Why the Israeli security model can't work for the U.S.
In this, the autumn of don't touch my junk, conservatives have proposed a new model for aviation security in America.
"What the Israelis do - and I've flown on El Al about a dozen times to Israel - what they do is the way it ought to be done," says likely Republican presidential candidate Mike Huckabee.
"I traveled to Israel, and I tell you what," says Tea Party darling Allen West, congressman-elect from Florida. "They have very good procedures and you don't have to go through all of these very draconian practices."
Rep. John Mica (R-Fla.), making the rounds of cable TV, says the federal government "flubbed the dub" because "they didn't take the Israeli model." Sen. Jim DeMint (R-S.C.), Tea Party godfather, praised the "Israeli model" during a Senate hearing, and Fox News's Sean Hannity proclaimed: "We have a paradigm, a model that is enormously successful, and that's Israel."
The Israeli model for airport screening has, without a doubt, been successful. But do these guys have any idea what they are proposing? Replicating the Israeli model in the United States would easily cost $40 billion a year - and possibly many times that. That would wind up being more expensive than supposed big-government boondoggles such as the Troubled Assets Relief Program and the auto bailout, and it would wipe out Republican promises to cut spending.
Campaign pledges to cut the budget were bound to collide eventually with governing realities - but so soon?
In a time-consuming and labor-intensive process, Israel uses profiling, background checks and extensive interviews to filter out the highest-risk fliers, who are then subjected to searches of luggage and person more invasive than anything the Transportation Security Administration has conjured. The air security argument has been about whether Americans would prefer Israeli-style profiling to the current system of body scans and pat-downs. But this overlooks a more fundamental problem: The Israeli system, even if it could be scaled up, is out of our price range.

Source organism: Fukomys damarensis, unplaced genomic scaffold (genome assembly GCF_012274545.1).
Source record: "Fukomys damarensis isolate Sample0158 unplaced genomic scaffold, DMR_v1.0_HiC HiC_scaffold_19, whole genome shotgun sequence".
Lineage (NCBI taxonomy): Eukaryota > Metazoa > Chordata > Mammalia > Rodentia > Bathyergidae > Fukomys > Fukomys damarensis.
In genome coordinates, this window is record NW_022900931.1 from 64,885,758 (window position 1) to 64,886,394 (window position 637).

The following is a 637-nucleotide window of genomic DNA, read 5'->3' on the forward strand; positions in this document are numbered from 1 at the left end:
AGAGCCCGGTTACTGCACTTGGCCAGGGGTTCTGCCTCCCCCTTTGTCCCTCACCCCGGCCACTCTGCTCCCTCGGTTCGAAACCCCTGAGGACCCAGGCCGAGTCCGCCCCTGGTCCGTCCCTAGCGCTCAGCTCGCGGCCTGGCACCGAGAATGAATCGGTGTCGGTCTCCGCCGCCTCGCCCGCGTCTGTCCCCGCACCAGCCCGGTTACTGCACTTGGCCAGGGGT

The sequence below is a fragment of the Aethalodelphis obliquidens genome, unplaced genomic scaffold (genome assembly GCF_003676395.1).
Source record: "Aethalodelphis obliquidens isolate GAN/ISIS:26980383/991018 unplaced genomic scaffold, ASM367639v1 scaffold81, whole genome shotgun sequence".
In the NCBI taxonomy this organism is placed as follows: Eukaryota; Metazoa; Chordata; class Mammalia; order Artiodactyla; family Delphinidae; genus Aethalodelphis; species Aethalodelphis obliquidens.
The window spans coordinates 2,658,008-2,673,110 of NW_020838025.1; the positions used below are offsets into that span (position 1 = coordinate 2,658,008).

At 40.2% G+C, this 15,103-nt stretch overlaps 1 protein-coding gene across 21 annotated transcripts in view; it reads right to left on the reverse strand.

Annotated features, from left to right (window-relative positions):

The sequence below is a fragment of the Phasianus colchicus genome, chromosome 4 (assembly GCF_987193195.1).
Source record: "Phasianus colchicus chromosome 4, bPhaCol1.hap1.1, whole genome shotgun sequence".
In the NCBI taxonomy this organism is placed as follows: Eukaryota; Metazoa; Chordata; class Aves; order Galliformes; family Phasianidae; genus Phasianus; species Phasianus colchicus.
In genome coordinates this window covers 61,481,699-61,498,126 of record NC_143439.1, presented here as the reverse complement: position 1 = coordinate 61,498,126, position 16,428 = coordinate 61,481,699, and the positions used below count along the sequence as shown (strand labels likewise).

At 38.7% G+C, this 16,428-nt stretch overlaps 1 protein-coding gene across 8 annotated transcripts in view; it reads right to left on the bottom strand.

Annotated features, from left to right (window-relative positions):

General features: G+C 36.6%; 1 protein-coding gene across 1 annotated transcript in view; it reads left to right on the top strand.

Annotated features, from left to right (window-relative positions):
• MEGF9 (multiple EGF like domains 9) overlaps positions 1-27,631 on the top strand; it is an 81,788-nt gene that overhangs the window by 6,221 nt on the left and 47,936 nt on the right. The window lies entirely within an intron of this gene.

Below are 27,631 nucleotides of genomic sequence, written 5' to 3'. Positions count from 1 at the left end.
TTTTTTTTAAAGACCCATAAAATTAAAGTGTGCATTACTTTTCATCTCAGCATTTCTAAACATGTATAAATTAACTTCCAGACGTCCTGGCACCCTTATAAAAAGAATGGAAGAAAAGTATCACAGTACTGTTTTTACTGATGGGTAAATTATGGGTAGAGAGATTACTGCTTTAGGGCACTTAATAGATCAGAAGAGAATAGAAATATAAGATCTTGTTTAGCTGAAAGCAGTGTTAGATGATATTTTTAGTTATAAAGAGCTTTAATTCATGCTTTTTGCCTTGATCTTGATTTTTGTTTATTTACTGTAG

El Al, Israel's national carrier, reported spending $107,828,000 on security in 2009 for the 1.9 million passengers it carried. That works out to about $56.75 per passenger. The United States, by contrast, spent $5.33 billion on aviation security in fiscal 2010, and the air travel system handled 769.6 million passengers in 2009 (a low year), according to the Bureau of Transportation Statistics. That amounts to $6.93 per passenger.
The analogy isn't perfect, because security is largely handled by the airline in Israel and by the government here. (In both countries, the government pays just under two-thirds of the security costs.) But this rough comparison indicates that Israel spends more than eight times as much on security per passenger. To duplicate that, the United States would need to spend an extra $38 billion a year.
And that might understate the cost of staffing the nation's sprawling air travel system with highly skilled interrogators; Israel, after all, has only one major airport. In Foreign Policy magazine, Annie Lowrey calculated early this year that if each passenger flying through a U.S. airport were subjected to 10 minutes of questioning by a guard, we would need 3 million full-time guards, at a cost of more than $150 billion a year.
That would more than cancel plans by incoming House Speaker John Boehner to cut $100 billion from the budget this year by returning spending to 2008 levels. It's also substantially more than the combined cost of TARP, which the Treasury said will wind up costing about $50 billion, and the auto bailout, forecast to cost $17 billion. It eclipses the $40 billion for AIG and would eventually top the bailouts of Fannie Mae and Freddie Mac, expected to total $360 billion. The $16 billion that Republicans say they'll save by banning pet-project earmarks is small change by comparison.
Implementing the Israeli model also would amount to a massive government jobs program - just the sort of junk conservatives said they wouldn't touch.
Alternatively, if Boehner succeeds in his plan to cut spending to 2008 levels, spending on aviation security would drop to $6.20 per passenger - a tenth of what Israel spends. Ultimately, we can't, or won't, spend enough to emulate the Israeli model, which is why we're using the cheaper method of body scans and pat-downs in the first place.
On the campaign trail, talking about limited government sounded virtuous. In practice, cutting government spending isn't quite so much fun.